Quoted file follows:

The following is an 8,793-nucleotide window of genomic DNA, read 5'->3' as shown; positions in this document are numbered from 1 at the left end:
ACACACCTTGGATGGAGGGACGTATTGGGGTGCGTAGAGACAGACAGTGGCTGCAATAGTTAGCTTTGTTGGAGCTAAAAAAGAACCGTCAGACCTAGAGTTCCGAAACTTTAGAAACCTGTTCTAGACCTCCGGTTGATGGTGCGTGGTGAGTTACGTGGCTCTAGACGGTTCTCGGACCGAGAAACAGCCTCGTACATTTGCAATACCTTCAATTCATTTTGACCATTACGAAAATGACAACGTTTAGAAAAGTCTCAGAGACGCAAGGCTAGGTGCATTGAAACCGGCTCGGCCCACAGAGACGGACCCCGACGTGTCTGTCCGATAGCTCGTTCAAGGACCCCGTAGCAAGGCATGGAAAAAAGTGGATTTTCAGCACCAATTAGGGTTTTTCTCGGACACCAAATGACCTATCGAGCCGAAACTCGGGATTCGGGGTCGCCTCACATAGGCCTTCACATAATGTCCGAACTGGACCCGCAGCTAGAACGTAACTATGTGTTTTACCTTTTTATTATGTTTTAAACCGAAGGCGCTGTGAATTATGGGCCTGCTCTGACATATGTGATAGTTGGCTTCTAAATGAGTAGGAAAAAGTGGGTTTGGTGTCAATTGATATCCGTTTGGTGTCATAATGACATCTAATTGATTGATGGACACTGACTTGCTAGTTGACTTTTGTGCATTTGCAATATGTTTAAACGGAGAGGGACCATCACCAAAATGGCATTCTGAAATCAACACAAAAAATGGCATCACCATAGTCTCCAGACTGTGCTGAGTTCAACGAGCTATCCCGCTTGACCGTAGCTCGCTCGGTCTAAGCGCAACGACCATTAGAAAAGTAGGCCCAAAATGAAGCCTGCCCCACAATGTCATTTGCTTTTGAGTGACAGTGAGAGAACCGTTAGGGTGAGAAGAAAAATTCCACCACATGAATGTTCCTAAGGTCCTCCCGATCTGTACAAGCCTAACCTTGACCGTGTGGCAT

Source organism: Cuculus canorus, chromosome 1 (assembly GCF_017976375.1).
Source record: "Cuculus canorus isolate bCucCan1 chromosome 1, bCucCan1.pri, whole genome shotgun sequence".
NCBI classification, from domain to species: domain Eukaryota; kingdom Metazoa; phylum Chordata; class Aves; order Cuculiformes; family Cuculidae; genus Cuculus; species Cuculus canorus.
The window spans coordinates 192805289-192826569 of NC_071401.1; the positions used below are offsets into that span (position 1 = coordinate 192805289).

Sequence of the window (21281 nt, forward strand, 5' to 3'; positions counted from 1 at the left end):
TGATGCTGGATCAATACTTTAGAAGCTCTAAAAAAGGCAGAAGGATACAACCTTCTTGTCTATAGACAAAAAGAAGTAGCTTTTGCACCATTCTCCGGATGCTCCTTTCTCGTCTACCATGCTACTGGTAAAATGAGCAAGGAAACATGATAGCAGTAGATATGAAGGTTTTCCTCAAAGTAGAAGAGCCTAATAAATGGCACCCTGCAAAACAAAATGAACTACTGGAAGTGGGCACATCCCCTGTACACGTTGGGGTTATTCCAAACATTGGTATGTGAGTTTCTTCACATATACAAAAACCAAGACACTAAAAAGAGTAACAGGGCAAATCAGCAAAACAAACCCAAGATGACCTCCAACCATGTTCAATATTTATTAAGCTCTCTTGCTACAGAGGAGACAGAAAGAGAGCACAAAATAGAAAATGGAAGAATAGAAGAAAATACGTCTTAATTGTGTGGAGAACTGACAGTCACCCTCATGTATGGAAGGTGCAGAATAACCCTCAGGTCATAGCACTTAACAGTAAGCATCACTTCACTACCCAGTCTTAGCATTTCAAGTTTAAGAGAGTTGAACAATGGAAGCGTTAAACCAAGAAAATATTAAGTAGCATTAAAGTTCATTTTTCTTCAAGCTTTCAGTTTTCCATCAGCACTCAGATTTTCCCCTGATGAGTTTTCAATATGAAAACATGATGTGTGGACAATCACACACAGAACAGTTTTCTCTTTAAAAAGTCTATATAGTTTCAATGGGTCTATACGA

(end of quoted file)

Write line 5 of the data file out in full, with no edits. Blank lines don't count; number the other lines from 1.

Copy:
NCBI classification, from domain to species: domain Eukaryota; kingdom Metazoa; phylum Chordata; class Aves; order Cuculiformes; family Cuculidae; genus Cuculus; species Cuculus canorus.